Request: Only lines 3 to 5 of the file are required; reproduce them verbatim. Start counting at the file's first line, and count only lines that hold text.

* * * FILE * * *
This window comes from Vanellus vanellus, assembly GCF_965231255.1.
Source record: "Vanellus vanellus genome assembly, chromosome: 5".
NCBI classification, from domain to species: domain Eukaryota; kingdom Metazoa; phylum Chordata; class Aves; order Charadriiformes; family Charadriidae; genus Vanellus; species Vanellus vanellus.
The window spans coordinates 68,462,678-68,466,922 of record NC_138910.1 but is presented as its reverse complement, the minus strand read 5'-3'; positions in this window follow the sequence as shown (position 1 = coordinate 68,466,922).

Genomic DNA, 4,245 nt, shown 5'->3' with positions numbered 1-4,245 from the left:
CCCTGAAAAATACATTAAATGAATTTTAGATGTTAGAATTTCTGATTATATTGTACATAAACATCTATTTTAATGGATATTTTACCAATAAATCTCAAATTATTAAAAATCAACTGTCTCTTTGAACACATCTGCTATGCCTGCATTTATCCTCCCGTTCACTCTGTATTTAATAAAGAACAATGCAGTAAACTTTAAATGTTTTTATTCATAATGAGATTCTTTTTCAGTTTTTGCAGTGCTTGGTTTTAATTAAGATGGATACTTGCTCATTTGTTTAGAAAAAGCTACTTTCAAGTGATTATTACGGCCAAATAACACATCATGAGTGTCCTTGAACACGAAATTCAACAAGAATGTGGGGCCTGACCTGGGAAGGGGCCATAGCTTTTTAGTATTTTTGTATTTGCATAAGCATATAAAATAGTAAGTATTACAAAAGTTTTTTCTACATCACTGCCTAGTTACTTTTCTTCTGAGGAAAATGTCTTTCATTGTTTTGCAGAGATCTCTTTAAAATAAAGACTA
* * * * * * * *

NCBI classification, from domain to species: domain Eukaryota; kingdom Metazoa; phylum Chordata; class Aves; order Charadriiformes; family Charadriidae; genus Vanellus; species Vanellus vanellus.
The window spans coordinates 68,462,678-68,466,922 of record NC_138910.1 but is presented as its reverse complement, the minus strand read 5'-3'; positions in this window follow the sequence as shown (position 1 = coordinate 68,466,922).

Genomic DNA, 4,245 nt, shown 5'->3' with positions numbered 1-4,245 from the left: